As a logical consumer, I want to get the most bang for my buck. While I am willing to pay a higher price (within reason) for build quality, sustainable production, and such, how many hipsters Moog is able to employ in Asheville is honestly not my concern.
Nor should it be. You,like everyone else gets to decide if a price is too high or not. You seem frustrated that moog is successful with prices you feel are too high. As soon as you add "within reason" to your price concern, you've made it subjective and personal. You don't like their prices, you're free to buy something else. Do you also complain about other high-priced consumer gear?
This second section below appears to address points Imade rather than the post you quoted.
Do you agree that poor, innocent Moog Music simply cannot afford to do SMT runs? If they thought that there would be so little desire for this product that it didn't make sense to produce any more than a small handful at extremely high cost,
Pleasr re-read what i wrote. You've missed the point. It was not that moog "cannot afford to do SMT runs". Nor was it the idea that they'd sell so few as to make that a lesser option. The point is that they made a choice to make a certain product a certain way (TH), and as part of that choice, see the value in the variable run size this TH choice allows.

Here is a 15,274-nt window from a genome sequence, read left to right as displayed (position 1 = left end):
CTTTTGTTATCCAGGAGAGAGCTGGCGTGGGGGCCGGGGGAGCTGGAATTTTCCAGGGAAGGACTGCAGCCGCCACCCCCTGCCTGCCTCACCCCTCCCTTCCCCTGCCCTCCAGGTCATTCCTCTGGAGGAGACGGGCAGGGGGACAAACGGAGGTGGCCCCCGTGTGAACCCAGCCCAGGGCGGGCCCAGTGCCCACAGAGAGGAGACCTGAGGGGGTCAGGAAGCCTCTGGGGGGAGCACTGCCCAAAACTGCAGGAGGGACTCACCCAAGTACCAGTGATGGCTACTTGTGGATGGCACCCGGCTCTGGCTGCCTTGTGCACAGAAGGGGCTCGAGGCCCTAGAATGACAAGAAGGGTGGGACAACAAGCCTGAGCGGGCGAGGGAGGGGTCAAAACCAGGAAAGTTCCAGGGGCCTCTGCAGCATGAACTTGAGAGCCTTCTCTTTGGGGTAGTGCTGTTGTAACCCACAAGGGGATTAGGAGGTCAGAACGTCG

You seem unable to accept that they've made a business decision you disagree with.
maybe they should consider making a product that people actually want?
Maybe you could consider that you are NOT part of target market for this product? And accept that "people actually want" *this* vocoder, made *this* way. Moog music Inc has done a pretty good job of assessing and providing for their market. Since that market appears not to include you, why do you fault them for not meeting your personal expectations? I'll bet they will have plenty of customers for this vocoder, at this price.
I personally would have little interest in this devices even if it was $1,000 because the vocoder in my VC-340 is more than enough for me.
Thank you fro providing clear proof you're not part of the market you're complaining about.
Why not release a series of Eurorack modules, including the now-discontinued Moogerfooger circuits, which people have been asking for from Moog for years?
Eurorack is a race to the bottom, only moreso now that Behringer is involved. It would be foolish for them to pursue eurorack beyond what they've already done. This may change in the future, but for now they'll be better served continuing to serve the people who've bought from them before, picking up new buyers as they come. The easiest way to fail in busines is to try to serve too many different markets at once. Focus is a good thing.
No. They won't do that because it's a dumb business move.